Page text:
America’s Christian publishers no longer have to render to Caesar an extra 10 percent.
The Good Book got good news from the Trump administration today: America’s Bibles—most of which are printed in China and imported to the United States—are now exempt from the burgeoning trade war between the two nations.
With a 10-percent hike on $300 billion worth of Chinese goods looming next month, the Office of the US Trade Representative (USTR) posted two long lists of items: one of imports from China that will become subject to tariffs on September 1, and one of imports whose proposed tariffs will now be delayed until December 15.
It also noted that “certain products are being removed from the tariff list based on health, safety, national security, and other factors.”
Missing from both lists: Bibles.
“Bibles and other religious literature are among the items removed from the tariff list and will not face additional tariffs of 10 percent,” USTR confirmed to CT.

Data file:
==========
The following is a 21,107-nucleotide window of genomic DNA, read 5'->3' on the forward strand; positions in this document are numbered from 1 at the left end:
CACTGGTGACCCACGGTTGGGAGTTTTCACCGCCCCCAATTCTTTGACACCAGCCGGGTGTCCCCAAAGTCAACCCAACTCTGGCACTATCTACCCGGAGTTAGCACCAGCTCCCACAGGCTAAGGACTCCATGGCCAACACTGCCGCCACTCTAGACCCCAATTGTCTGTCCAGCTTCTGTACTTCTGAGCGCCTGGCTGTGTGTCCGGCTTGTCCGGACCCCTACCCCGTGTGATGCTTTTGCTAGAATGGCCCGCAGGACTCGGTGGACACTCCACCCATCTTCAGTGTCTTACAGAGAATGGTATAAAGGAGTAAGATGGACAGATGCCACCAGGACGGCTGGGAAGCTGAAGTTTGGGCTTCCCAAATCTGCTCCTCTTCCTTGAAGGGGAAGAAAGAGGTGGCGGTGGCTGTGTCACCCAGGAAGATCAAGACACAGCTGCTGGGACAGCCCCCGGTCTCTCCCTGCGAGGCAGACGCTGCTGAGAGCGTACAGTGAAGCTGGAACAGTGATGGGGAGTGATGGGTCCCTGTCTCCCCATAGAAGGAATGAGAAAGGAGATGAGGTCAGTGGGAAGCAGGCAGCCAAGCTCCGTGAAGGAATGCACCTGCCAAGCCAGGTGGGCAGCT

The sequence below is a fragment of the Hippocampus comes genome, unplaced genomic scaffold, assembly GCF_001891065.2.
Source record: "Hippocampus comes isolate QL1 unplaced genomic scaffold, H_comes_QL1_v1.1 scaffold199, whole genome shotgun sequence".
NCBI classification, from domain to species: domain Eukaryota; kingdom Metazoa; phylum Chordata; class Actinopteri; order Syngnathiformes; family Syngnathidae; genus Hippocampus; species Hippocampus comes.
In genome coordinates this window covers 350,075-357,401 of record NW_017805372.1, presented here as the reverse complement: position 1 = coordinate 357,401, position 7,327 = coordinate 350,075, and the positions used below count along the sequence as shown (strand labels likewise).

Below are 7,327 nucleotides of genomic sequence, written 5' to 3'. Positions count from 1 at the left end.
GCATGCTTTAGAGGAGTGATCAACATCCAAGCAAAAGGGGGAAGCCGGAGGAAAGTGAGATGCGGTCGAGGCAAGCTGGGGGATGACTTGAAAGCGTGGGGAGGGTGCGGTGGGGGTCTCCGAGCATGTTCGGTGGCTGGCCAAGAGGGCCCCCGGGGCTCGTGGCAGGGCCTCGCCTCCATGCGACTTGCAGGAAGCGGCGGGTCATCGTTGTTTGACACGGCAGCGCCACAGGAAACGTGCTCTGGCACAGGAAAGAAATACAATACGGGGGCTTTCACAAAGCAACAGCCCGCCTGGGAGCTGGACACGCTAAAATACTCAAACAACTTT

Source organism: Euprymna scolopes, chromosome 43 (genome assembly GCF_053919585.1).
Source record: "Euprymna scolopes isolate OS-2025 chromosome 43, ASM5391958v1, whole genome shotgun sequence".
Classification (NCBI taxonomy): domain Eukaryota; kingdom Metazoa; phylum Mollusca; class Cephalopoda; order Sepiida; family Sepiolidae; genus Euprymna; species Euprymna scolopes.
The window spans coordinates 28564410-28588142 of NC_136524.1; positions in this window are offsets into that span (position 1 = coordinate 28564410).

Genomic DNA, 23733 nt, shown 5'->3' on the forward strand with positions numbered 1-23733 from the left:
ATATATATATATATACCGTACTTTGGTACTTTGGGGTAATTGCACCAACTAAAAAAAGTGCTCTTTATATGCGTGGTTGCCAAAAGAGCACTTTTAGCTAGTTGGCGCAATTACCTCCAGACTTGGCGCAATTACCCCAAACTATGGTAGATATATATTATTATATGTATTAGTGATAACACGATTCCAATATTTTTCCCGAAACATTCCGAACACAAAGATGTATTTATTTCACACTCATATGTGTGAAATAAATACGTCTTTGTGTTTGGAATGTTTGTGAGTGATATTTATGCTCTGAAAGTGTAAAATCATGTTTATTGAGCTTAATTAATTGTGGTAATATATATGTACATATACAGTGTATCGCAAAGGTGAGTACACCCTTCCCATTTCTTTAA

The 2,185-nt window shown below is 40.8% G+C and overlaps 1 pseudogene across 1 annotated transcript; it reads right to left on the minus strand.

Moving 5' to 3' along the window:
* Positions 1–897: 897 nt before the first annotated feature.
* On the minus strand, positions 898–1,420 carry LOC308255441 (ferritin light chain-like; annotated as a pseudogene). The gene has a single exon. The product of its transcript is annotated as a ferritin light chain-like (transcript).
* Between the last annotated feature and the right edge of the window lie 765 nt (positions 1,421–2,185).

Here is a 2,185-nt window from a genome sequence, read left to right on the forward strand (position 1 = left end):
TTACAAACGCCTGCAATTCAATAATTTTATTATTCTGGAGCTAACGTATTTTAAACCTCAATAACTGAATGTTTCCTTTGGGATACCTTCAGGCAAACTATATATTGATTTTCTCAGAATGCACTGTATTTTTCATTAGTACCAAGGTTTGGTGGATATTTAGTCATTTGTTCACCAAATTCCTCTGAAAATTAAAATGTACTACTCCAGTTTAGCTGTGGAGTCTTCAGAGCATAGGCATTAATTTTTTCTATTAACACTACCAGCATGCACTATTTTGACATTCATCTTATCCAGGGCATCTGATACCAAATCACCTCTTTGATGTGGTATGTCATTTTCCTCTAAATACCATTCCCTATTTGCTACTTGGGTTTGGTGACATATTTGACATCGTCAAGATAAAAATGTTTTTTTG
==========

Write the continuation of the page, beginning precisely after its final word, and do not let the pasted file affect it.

The news came as a relief to Christian publishers in the US, who warned this summer that the “Bible tax” would make some translations too costly to produce. China is the world’s largest Bible publisher, thanks to Nanjing-based Amity Press which has printed almost 200 million since 1988 in partnership with the United Bible Societies.
For example, the publishing arm of America’s largest Protestant denomination, the Southern Baptist Convention (SBC), spends 31 percent of its total printing costs in China.
“For the past several months, there has been great concern among the Christian publishing community that our important work would be threatened by proposed tariff schedules,” Ben Mandrell, president and CEO of LifeWay Christian Resources, told CT. “Today's announcement by [USTR] has …